University College at Texas State University has received a $2.4 million Developing Hispanic Serving Institutions (DHSI) grant from the U.S. Department of Education to support Project Maestros, with the goal of improving the transfer pipeline for community college students.
In addition to strengthening relationships with area community college students, the grant will help Texas State increase matriculation and success rates for new and continuing transfer students, as well as provide student professional development to promote successful student transition to the workforce.
“This project provides opportunities to develop a model transfer student success program along the I-35 corridor,” said Dann Brown, dean of University College and principle investigator of the grant. “Transfer navigators will guide students as they consider Texas State and reflect upon the courses they have taken and how they will transfer to their future degree plan. This model transfer initiative will support and encourage academic success with an eye on future career goals.”
Project Maestros aims to develop a transfer success team that will improve and expand the transfer student pipeline with Austin Community College and Alamo Community College District campuses through communication, information exchange, transfer orientation and timely articulation of credits prior to and upon matriculation to the university. The project will support achievement of student goals for postsecondary completion and transition to the workforce. In addition, it is expected to enhance students’ success in the future profession as a result of skills developed through professional development that improve career achievement and satisfaction.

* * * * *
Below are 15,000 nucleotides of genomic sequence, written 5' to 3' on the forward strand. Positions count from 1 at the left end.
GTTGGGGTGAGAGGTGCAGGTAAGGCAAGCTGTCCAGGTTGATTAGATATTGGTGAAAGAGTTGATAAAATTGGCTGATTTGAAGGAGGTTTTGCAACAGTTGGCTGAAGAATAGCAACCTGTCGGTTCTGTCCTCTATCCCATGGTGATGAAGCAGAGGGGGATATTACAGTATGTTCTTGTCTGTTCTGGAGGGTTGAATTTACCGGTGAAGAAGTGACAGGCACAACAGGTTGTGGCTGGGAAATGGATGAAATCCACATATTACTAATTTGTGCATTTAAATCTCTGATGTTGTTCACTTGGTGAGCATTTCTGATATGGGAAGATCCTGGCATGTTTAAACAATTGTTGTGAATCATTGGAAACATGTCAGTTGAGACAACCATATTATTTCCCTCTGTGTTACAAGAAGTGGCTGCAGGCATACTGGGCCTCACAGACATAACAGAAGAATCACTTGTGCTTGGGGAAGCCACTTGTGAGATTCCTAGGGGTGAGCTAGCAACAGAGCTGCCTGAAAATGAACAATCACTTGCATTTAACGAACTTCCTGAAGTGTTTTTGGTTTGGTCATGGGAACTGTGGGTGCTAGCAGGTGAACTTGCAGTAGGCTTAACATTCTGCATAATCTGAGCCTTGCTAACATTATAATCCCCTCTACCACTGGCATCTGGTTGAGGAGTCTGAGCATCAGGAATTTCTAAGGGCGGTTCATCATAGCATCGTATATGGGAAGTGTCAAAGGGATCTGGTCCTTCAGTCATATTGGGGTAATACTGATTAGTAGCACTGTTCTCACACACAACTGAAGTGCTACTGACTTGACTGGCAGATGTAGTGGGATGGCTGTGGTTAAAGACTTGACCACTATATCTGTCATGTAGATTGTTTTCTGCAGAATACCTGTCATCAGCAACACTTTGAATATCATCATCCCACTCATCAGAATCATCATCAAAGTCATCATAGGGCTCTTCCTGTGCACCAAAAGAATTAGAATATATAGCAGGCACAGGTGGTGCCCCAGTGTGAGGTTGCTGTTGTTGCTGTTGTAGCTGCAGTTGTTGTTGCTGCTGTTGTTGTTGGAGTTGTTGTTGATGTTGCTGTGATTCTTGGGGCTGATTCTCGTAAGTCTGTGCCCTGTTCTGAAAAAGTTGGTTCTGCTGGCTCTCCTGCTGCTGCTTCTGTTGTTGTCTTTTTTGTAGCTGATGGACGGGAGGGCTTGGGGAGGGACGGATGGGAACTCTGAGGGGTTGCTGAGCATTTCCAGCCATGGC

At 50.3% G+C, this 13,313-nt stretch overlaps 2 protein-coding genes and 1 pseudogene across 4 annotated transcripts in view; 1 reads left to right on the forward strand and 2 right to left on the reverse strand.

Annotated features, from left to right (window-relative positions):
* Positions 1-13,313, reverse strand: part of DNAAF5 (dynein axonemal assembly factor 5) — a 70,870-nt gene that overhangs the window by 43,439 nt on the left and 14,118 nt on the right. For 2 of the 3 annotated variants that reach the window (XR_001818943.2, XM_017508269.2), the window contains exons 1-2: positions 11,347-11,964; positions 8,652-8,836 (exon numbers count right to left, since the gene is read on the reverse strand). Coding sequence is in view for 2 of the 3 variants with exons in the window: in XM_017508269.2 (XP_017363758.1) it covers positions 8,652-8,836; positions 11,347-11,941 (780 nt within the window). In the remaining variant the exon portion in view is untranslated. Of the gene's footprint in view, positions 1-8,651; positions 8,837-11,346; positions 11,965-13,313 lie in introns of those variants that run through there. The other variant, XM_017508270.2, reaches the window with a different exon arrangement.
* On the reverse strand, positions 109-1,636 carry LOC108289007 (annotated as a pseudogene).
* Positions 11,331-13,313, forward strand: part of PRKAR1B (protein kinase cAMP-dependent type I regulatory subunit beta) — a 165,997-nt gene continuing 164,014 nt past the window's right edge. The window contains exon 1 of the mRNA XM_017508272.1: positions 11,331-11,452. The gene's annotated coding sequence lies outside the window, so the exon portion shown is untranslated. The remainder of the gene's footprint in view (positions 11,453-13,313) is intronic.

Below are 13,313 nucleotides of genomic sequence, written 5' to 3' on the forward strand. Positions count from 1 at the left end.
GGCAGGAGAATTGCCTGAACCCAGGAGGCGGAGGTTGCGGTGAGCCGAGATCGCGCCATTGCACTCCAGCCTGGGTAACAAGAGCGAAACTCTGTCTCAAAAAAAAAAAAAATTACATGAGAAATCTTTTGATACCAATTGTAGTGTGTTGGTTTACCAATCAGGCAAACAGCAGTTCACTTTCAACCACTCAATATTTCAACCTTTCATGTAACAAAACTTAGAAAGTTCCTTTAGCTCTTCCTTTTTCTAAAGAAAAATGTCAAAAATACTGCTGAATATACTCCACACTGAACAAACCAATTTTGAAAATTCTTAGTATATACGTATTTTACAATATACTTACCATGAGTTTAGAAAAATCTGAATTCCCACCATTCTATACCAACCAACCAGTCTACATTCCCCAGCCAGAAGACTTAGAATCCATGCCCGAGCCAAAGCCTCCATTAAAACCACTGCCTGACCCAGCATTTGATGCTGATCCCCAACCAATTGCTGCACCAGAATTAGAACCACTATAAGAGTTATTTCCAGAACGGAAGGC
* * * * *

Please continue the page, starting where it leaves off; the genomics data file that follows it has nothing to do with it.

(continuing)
Through relationships with established transfer partners in Austin and San Antonio, the project has begun on a solid foundation of promoting innovation in transfer services, Brown said.
The DHSI (Title V, Part A) provides grants to assist HSIs to expand educational opportunities for, and improve the attainment of, Hispanic students. The purpose of Title V grants is to:
- To expand educational opportunities for; and improve the academic attainment of Hispanic students; and
- Expand and enhance the academic offerings, program quality, and institutional stability of the colleges and universities that educate the majority of Hispanic students.
Texas State, a designated Hispanic-serving institution (HSI), provides opportunities within 97 bachelor’s, 92 master’s, and 14 doctoral degree programs to its 38,661 students. The university ranks 14th nationally for total bachelor’s degrees awarded to Hispanic students, and is the 30th largest university in the United States.
About Texas State University
Founded in 1899, Texas State University is among the largest universities in Texas with an enrollment of 38,694 students on campuses in San Marcos and Round Rock. Texas State’s 189,000-plus alumni are a powerful force in serving the economic workforce needs of Texas and throughout the world. Designated an Emerging Research University by the State of Texas, Texas State is classified under “Doctoral Universities: Higher Research Activity,” the second-highest designation for research institutions under the Carnegie classification system.